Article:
When I had just finished college, through the first few years of my married life, I was completely satisfied to rent. Granted, we moved frequently (young, newlywed, and wanted to see the world), and, I thought, I just didn’t want all of the hassle that came with home ownership. As with most things, my views on that changed over the years, and I settled quite nicely into the concept of owning our first home. The reason was, largely, because we could do what we wanted to there. Yes, there was a lot of maintenance that went with it, but it was worth it for the freedom.
A Subscription Sparks a Realization
I remember when Adobe launched it’s Creative Cloud subscription model several years ago. My initial thought was that it was going to be expensive (at the time, there was no choice but to use Adobe’s tools…they were simply the standard in the industry), but that perhaps it would be worthwhile as I would have access to a lot of applications beyond Photoshop and (I’m about to date myself) Fireworks that I otherwise wouldn’t have purchased standalone licenses for. A couple of years of monthly payments later, I remember hearing someone refer to the “Adobe tax” at a conference, and mumbling in agreement. Fast forward to two years ago, when I received an email from Adobe stating that, if I didn’t update the version of Photoshop that I was using on one of my machines, that I would potentially be legally liable for breaching their user agreement. That was when the frustration of never owning my tools really hit me.
It’s the same as a house in the physical world, really. Yes, there’s a lot more maintenance. Standalone licenses mean that you eventually have to upgrade, and there’s often a painful upgrade path if you’ve waited for a while. Keeping your data on your own server means you are your own sysadmin, with all of the hassles that go with that. The tradeoff is the freedom to do whatever you want with it, because it’s yours. You bought it. You own it.
In other words, when you’re in an apartment, you can’t paint the walls, and eventually you realize just how badly you want to.
Why Don’t We Want to Own Our Stuff?
As our digital culture comes into its own, we seem to be moving more and more in a direction of perpetual renting. Our software tools are becoming progressively indispensable to our lives, and those who make those tools are beginning to realize that the profit model of requiring recurring subscriptions forever is so much more lucrative than a standalone license. The result is that they are forcing consumers into perpetual payments while never owning what they’re paying for. When I received that email from Adobe, it was just a matter of my forgetting to update for a long time on a machine I rarely use that software on. If, for some reason, I wanted to use a 3-year-old version of Photoshop, though, I wouldn’t have the freedom to do so. That bothers me.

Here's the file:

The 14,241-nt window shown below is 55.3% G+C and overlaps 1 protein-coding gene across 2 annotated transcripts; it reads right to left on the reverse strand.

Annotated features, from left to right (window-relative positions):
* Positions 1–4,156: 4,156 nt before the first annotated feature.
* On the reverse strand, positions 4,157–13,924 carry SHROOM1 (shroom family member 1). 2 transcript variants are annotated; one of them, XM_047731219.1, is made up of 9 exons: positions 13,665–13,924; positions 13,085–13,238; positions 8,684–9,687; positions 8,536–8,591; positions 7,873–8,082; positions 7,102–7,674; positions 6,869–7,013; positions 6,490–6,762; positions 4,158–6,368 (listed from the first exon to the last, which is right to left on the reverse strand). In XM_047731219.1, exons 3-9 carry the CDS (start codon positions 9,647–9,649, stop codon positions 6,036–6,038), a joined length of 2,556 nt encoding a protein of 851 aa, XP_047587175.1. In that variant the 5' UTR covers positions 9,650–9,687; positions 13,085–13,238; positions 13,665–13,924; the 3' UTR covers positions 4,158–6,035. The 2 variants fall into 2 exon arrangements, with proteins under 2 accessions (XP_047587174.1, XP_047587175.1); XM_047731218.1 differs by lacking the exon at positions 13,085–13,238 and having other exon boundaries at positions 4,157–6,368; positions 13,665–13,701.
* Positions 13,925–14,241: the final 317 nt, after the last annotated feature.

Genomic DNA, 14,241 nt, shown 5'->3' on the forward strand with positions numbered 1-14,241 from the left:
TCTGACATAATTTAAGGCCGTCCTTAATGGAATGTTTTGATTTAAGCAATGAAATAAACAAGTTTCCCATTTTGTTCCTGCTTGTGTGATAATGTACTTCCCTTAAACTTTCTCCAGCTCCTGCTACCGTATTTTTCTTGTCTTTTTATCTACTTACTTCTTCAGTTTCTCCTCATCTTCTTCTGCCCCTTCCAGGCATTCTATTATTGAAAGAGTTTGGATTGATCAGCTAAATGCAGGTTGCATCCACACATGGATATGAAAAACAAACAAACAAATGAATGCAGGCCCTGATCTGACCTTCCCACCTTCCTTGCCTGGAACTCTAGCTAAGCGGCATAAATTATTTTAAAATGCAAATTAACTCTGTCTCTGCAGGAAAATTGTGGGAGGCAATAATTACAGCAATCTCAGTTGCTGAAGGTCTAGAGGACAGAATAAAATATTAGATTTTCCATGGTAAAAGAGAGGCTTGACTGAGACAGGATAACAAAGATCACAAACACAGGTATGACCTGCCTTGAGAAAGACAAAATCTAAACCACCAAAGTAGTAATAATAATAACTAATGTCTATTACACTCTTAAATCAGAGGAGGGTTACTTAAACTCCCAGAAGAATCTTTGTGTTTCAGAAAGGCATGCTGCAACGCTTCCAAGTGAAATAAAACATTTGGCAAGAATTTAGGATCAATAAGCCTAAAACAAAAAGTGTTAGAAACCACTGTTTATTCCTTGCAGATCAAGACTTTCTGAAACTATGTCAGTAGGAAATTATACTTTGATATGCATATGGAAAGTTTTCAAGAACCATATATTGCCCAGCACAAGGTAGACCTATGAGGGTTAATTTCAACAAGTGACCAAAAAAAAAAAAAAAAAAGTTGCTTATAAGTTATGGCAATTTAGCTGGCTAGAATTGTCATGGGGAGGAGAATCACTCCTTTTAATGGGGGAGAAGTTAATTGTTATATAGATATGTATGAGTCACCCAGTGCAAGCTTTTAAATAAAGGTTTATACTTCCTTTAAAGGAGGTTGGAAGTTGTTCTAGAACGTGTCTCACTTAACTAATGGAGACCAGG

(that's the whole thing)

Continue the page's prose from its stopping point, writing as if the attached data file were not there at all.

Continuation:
I’ve written before about how companies using subscription models are confusing lock-in with loyalty in our entertainment, and that’s bad enough, but I think that there’s something even worse about it when it has to do with the applications that we rely on to get through our day-to-day. To add to the problem, I see so much of the web moving toward SaaS or PaaS tools, taking away consumers’ freedom to move between services. I think that, if you have a compelling enough service or product, your customers won’t want to move away. Locking them in to prevent their moving only serves to reduce the developers’ incentive to produce good work, and causes resentment on the part of the consumer.
I want to be clear: I’m not against developers making money for their work. Ever. I have no issue with developers charging for licenses to their products, any more than I have a problem with tip jars on open source projects. I just think that the goal should always be about making the end user’s life better. That, after all, is why we make this technology. And giving the end user more freedom is part of that goal.Image attribution: Mark Moz under Creative Commons.